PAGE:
The process is reported in the Dec. 5 Early Edition of the journal Proceedings of the National Academy of Sciences (PNAS). The process, outlined in the paper, titled “Structure-based design of conformation- and sequence-specific antibodies against amyloid â,” could be used as a tool to understand complex disease pathology and develop new antibody-based drugs in the future.
Scientists have long sought methods for designing antibodies to combat specific ailments. However, the incredible complexity of designing antibodies that only attached to a target molecule of interest has prevented scientists from realizing this ambitious goal.
When trying to design an antibody, the arrangement and sequence of the antibody loops is of utmost importance. Only a very specific combination of antibody loops will bind to and neutralize each target. And with billions of different possible loop arrangements and sequences, it is seemingly impossible to predict which antibody loops will bind to a specific target molecule.
The new antibody design process was used to create antibodies that target a devastating molecule in the body: the Alzheimer’s protein. The research, which was led by Assistant Professor of Chemical and Biological Engineering Peter Tessier, uses the same molecular interactions that cause the Alzheimer’s proteins to stick together and form the toxic particles that are a hallmark of the disease.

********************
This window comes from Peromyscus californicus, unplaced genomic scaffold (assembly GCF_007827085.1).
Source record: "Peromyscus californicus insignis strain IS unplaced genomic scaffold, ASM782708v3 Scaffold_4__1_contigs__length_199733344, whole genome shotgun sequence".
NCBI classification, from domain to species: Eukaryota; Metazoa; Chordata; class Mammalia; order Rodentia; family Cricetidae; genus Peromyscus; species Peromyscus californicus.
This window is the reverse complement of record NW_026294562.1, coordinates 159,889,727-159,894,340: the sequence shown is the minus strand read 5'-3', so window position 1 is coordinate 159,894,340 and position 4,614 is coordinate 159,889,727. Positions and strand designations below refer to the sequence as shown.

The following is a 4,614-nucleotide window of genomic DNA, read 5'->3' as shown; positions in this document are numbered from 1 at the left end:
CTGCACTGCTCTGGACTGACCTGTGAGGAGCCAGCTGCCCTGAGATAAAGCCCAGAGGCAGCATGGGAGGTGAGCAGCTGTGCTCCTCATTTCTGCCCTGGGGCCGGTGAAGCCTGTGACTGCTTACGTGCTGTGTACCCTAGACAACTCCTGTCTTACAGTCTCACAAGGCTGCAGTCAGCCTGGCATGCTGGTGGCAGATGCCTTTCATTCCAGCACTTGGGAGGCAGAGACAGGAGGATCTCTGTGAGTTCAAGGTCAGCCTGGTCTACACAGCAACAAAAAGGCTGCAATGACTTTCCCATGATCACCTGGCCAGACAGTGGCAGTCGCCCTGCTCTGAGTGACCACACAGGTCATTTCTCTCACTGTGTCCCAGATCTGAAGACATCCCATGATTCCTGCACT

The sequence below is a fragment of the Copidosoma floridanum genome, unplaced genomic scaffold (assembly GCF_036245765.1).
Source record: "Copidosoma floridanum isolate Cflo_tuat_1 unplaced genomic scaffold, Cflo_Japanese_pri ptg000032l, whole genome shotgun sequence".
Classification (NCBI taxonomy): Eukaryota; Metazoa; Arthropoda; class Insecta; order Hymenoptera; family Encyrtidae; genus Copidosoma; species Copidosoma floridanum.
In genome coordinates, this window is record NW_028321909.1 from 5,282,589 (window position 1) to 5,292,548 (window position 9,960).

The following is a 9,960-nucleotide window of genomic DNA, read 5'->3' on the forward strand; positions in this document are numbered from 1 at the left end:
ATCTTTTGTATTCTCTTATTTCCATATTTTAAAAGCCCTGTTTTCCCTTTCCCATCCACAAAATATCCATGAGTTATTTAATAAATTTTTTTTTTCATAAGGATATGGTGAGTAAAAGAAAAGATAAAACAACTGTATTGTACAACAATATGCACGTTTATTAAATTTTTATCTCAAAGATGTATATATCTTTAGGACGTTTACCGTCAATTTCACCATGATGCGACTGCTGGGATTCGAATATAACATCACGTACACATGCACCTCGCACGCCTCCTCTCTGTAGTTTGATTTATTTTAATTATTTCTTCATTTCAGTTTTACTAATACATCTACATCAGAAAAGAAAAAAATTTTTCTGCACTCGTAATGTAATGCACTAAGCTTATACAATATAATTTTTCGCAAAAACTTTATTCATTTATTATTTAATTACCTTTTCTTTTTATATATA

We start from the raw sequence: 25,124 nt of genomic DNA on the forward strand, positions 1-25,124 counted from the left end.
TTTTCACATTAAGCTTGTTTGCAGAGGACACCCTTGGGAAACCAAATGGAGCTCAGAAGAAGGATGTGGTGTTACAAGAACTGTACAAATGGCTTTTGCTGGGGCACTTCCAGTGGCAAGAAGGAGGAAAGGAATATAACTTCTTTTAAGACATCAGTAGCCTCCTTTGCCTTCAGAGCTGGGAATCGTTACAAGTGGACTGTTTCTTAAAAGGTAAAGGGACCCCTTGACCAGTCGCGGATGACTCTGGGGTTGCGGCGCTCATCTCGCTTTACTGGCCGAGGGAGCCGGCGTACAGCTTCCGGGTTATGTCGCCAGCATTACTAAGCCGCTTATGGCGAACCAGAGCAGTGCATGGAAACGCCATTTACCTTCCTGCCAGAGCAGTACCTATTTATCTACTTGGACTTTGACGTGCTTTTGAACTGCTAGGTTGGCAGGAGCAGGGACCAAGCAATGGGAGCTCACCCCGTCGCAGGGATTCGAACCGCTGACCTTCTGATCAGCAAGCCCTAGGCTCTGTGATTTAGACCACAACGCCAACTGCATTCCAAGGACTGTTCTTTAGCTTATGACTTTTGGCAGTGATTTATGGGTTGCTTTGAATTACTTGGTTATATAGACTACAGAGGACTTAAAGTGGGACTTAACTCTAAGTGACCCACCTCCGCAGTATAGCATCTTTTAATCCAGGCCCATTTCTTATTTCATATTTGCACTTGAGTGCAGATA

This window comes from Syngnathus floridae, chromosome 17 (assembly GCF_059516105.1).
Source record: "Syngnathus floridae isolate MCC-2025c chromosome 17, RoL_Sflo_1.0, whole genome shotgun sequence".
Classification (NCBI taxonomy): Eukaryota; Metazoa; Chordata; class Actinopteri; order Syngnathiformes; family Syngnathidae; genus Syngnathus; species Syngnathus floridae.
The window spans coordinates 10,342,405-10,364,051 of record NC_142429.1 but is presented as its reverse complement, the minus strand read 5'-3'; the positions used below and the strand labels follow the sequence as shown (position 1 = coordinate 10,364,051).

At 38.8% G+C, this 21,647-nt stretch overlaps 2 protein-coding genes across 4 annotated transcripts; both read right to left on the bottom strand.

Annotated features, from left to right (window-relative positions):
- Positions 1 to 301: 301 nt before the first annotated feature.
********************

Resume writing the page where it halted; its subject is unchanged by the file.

“We are actually exploiting the same protein interactions that cause the disease in the brain to mediate binding of antibodies to toxic Alzheimer’s protein particles,” Tessier said.
Alzheimer’s disease is due to a specific protein – the Alzheimer’s protein – sticking together to form protein particles. These particles then damage the normal, healthy functions of the brain. The formation of similar toxic protein particles is central to diseases such as Parkinson’s and mad cow disease.
Importantly, the new Alzheimer’s antibodies developed by Tessier and his colleagues only latched on to the harmful clumped proteins and not the harmless monomers or single peptides that are not associated with disease.